Jack Kirk Rancher
George Plues Henchman
Bob Burns Rancher
Russ Powell Rancher
Allan Cavan Judge
George Morrell Barfly
Herman Hack Barfly
Wally West Barfly/Stunts

Dennis Landadio Reviews
Mesquiteers' Film # 5 of 51

Another one of those nondescript "B" western movie titles is HIT THE SADDLE.  Abusing saddles has nothing to do whatsoever with the story line.  They "hit the saddle" in every western, don't they? What makes this movie unique "IS" who is in those worn out and bruised leather horse chairs.  None other that Tucson, Lullaby and Stony.

Speaking of riding, did you ever notice that , unlike Stony and Lullaby who constantly wear gloves when riding, Tucson never dons any?  To another western series, Hopalong Cassidy.  He only wore his left glove and held the reins in his left hand for what little riding he did.  But he always had his right glove tucked in his gun belt just beyond his right holster.  A question for your riders out there --- does riding a horse really require gloves?

The central theme of the fifth 3M movie is horse rustling with a sort of novel twist.  It seems that the chief villain, Rance Macgowan (played by J.  P.  McGowan) and his gang of henchmen, captained by Mesquiteer regular Yak Canutt, are rustling wild horses from a protected government reservation.  To provide cover for these nefarious shenanigans, Yak trains a black horse named Volcano to trample on command.  He paints Volcano to resemble a local wild pinto stallion who has control over a herd of reservation wild mustangs.  The game is to use Volcano in his disguised role to run wild with the herd and destroy local property.  After a few rampages and much destroyed property, local public opinion will turn against the preserve to open it up to a roundup.  With the Macgowan mob ready to take advantage of that opportunity!

Another item of interest in the movie is the appearance of 19 year old Margarita Carmen Cansino, AKA Rita Hayworth, as a saloon tart who throws a rope around Stony Brooke.  We also hear Stony sing a duet with Rita.  Was Bob Livingston actually singing?  Bobby Copeland posed that question to Livingston at a 1985 film festival and got a positive response.  And so we see another facet of this multitalented actor.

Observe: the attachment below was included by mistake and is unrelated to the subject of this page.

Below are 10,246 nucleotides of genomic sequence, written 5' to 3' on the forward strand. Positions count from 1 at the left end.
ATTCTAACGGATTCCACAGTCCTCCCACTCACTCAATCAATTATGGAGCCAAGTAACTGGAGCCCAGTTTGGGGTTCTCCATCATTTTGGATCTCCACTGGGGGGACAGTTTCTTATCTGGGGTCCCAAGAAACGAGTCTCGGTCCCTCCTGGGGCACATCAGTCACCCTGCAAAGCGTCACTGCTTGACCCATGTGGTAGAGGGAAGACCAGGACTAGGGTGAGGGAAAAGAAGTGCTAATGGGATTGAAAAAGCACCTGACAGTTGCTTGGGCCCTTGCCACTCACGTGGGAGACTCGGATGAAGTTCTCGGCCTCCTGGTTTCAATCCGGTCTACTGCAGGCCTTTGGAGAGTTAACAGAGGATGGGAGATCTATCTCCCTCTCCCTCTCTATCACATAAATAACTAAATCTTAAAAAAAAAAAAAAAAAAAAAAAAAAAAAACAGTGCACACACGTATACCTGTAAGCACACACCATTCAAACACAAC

The story opens with the 3M and the sheriff rounding up the Macgowan gang caught red handed rustling on the reservation.  The smooth talking Macgowan manages to pry them from the law's grip, but they all agree that the sheriff and the 3M are their major obstacles to a successful rustling career.  How to remove these obstacles , at least in the first attempt?  Get them in a saloon brawl.  What else?  A lot of things happen when fists fly.

Stony has gone over to the saloon to visit and sing with Rita.  Mid tune, Tucson and Lullaby enter the establishment and approach the stage.  They both know Rita wants to become a partner, via a marriage to Stony, in the "mystical" 3M Ranch that we have yet to see.  But alas, love has blinded Stony and his common sense.  At the conclusion of the duet, Tucson makes a ridiculing comment about singing cowboys.  Was he taking a dig solely at Stony or was he commenting on singing cowboys in general?  Very few of the 3M movies had singing, yet in Republic's star stable were cowboy crooners Gene Autry and soon to be super cowboy Roy Rogers.  Remember, as Dick Weston, Roy had a singing role in WILD HORSE RODEO, a later 3M movie.  Obviously, Stony is not at all receptive to Tucson's comments and resents his meddling.  As this drama unfolds, the Macgowan mob enters the saloon, and a brawl erupts when one of the gang grabs Rita.  The ensuing donnybrook ends with the 3M in control after a knife nearly parts Stony's hair.

Lullaby takes center stage at this point as he does at other times in the movie.  To me, this flick proves beyond a doubt that Lullaby is the glue keeping the 3M together.  While Tucson and Stony argue on screen (and off ), Lullaby did his best to reconcile their differences.  You actually believe that Lullaby loved them both and was loved by them in return.  That's the sincerity of the real Max Terhune coming through in his character.  Without a doubt, he is the central figure in the 3M.  After some animal calls and bird whistles, Lullaby gets the drop on the now battered Macgowan mob and forces them to offer a humiliating apology to a sway back horse for their rustling activities.  The scene is punctuated with some comedy, some seriousness, and three rounds from Lullaby's six shooter.  Was that the same sway back nag from Ghost Town Gold?

In the meantime, the black Volcano, now disguised as the pinto, has been rampaging with the local herds and destroying crops and scattering cattle.  With local residents clamoring for action, the 3M and Sheriff Miller set out to trap the pinto on the same evening that the Macgowan crew is out rustling again.  As the Sheriff attempts to lasso the disguised pinto, a whistle from Yak turns the horse into a killer who stomps the Sheriff to death.

With the public in an uproar, Tucson is appointed temporary Sheriff.  No one but Stony seems to notice that the killer horse wore shoes.  Wild horses are not shod.  After listening to Stony's concern which he dismisses, Tucson organizes a hunt for the pinto.  Rita, standing next to Stony, tells him not to participate in the horse hunt.  Another Stony-Tucson confrontation ensues with Stony participating in the hunt only when threatened with a jail sentence.  It is strange that no matter how reluctant Stony was when initially asked to go, he does participate enthusiastically in the capture of the pinto.  Stony is immediately convinced of the innocence of the real pinto when he realizes that it is unshod.  He further proves his point by approaching the wild horse, stroking his neck and walking away unharmed.  Despite his pleas for mercy, the pinto is to be shot at dawn.  Bigger things are in store for Stony ...